EAST LANSING — Two touchdowns, three interceptions, five sacks, 11 pass breakups and nine tackles for a loss.
Those numbers are the result of a vicious Michigan State defense having their way with a helpless Western Michigan offense in the Spartans 26-13 season opening victory at Spartan Stadium Friday night.
The defense, who didn’t score a touchdown last season, put points on the board before the MSU offense could even enter Western Michigan territory. It was the defense who came up with exciting plays. And it was the defense who gave the fans a little bit of hope for a promising season ahead.
One of those exciting plays came with 6:27 left in the first quarter when MSU linebacker Jairus Jones got his first of two interceptions on WMU’s quarterback Tyler Van Tubbergen. As he was falling, Jones proceeded to lateral the ball back to his teammate Kurtis Drummond who took the ball 22 yards for a touchdown giving the Spartans their first points of the season.
Drummond followed that touchdown with a spectacular one-handed interception with 1:35 remaining in the first quarter that had the fans, media and his coaches/teammates in complete amazement.
Jarius Jones (23) grabs his second interception vs. Western Michigan in the Spartans 26-13 victory Friday night. (Photo: Detroit News)
“If that isn’t in the top-10 in ESPN all weekend then I don’t know what is,” MSU defensive coordinator Pat Narduzzi said. “It should probably be the number one play in the country.”
However, while the Spartan defense set the tone early, the offense was not able to match the excitement or the productivity. The MSU offense punted on all four of their possession in the first quarter, and started the second quarter with much of the same.
As the Spartan offense continued to struggle, with 11:19 left in the first half, the game was delayed around 9 p.m. for nearly an hour due to lightning, and it was almost as if the Man upstairs was giving the fans a break from the excruciating sequence of possessions that both team’s had presented.
Once play resumed around 10 p.m., there was more of the same from the offense: short yardage drives and punts. It took until the final seconds of the half for the Michigan State offense to finally get on the board, as junior running back Jeremy Langford ran the ball in from two yards out — which was followed by a failed field goal attempt — making the game 13-7 going into half.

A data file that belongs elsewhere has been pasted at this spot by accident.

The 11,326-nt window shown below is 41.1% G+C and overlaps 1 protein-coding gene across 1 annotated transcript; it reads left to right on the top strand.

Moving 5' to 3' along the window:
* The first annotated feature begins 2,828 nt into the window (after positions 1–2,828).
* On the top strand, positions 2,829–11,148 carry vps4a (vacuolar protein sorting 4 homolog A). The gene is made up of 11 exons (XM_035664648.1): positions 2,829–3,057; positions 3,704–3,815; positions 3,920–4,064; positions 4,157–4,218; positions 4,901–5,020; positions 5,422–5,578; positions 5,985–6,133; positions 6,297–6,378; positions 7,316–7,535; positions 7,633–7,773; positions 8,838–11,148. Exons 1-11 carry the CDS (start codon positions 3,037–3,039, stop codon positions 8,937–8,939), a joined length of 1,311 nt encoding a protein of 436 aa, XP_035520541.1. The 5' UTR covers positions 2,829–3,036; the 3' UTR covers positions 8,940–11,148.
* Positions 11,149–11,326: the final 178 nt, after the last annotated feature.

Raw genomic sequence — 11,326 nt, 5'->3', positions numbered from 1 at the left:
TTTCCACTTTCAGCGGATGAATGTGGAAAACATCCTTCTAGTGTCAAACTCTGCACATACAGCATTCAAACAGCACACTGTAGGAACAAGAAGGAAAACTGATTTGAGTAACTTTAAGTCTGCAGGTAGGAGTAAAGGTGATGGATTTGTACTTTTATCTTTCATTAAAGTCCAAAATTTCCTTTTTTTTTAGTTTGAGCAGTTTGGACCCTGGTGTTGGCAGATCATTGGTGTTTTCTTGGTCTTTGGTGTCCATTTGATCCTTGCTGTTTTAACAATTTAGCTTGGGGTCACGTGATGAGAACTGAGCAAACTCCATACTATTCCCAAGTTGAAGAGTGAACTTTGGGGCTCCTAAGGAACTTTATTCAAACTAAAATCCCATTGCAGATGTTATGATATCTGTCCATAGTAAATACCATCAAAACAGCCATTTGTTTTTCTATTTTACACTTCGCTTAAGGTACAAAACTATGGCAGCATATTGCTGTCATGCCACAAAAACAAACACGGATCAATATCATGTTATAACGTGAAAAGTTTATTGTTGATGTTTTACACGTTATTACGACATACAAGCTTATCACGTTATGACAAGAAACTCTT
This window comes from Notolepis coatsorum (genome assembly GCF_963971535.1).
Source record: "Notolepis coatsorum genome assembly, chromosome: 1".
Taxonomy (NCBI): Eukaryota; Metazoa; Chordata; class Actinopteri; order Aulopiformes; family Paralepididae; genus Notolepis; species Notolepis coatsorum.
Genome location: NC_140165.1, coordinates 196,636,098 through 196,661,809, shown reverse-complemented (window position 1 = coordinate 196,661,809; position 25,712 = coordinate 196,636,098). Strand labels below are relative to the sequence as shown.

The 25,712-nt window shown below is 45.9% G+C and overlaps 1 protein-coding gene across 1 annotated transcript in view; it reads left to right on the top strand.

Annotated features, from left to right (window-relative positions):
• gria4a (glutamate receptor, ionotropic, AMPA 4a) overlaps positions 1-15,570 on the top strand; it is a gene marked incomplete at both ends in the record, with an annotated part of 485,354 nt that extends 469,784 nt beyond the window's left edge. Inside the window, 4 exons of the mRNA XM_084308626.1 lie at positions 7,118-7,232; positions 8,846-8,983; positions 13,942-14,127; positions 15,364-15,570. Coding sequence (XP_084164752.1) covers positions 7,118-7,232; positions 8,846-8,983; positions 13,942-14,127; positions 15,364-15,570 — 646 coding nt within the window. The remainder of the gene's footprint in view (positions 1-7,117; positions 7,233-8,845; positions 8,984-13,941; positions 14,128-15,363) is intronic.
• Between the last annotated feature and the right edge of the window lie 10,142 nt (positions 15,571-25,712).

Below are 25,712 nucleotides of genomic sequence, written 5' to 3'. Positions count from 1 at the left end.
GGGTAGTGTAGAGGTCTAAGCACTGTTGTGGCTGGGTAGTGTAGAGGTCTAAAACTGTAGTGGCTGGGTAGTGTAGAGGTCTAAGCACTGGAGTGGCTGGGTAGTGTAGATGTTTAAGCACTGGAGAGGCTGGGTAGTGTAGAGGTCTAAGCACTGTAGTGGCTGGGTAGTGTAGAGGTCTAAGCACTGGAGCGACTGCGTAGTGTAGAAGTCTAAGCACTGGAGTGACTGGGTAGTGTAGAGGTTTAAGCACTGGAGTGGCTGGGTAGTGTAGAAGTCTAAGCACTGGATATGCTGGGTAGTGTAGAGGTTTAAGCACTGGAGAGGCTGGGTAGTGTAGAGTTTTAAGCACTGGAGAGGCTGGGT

The second half wasn’t much different.
The Broncos were able to put the ball in the end zone against the Spartans second defense on their final drive, however, everything leading up to that was punts and turnovers.
Redshirt freshman quarterback Zach Terrell, who replaced an injured Van Tubbergen in the second quarter, was able to have more success, but still failed to lead any substantial drives against MSU’s first-team defense.
As for the Spartans, the offense remained sluggish while the defense continued to impress and entertain.
Shilique Calhoun recovered a fumble and scored with 9:02 left in the game after defensive end Marcus Rush hit Terrell deep in the Broncos territory which put a fork in Western’s chances.
Offensively, Michigan State’s quarterback competition between senior Andrew Maxwell and redshirt sophomore Connor Cook got absolutely nowhere in Friday’s matchup, as both quarterback’s showed why they should and shouldn’t be the starters.
The lackluster play from both men led to the crowd chanting “We want Terry!” in hopes of persuading head coach Mark Dantonio to give true freshman Damion Terry an opportunity to prove himself. Clearly, it didn’t work.
Maxwell, who started the game under center, went 5 of 5 in the opening drive, but a mix of dropped passes from the receivers/tight ends (seven to be exact) and bad throws led the returning starter to finish 11 of 21 for 74 yards. The senior quarterback showed off his accuracy early with quick, short routes to receivers, but failed to make plays down the field and with his feet when the pocket collapsed.
Cook was the opposite.
After earning an opportunity to be the Spartans starting quarterback with strong play throughout the offseason, Cook failed to separate himself from Maxwell. Cook went 6 of 16 for 42 yards, and showed shaky accuracy. However, the 6-foot-4 sophomore showed his athleticism with four rushes for 35 yards which included a 16-yard run.
Langford’s 20 carries for 94 yards and a touchdown was the lone bright spot for the Michigan State offense. Langford was able to create behind a line that was suffering from injuries, and showed the elusiveness and quickness that coach’s raved about all offseason.
The Spartans offensive line, which was already missing Jack Allen (lower-body injury) and had a limited Fou Fonoti, suffered another setback against Western when starting right guard Dan France left in the first half after suffering an ankle injury, however, he did eventually return.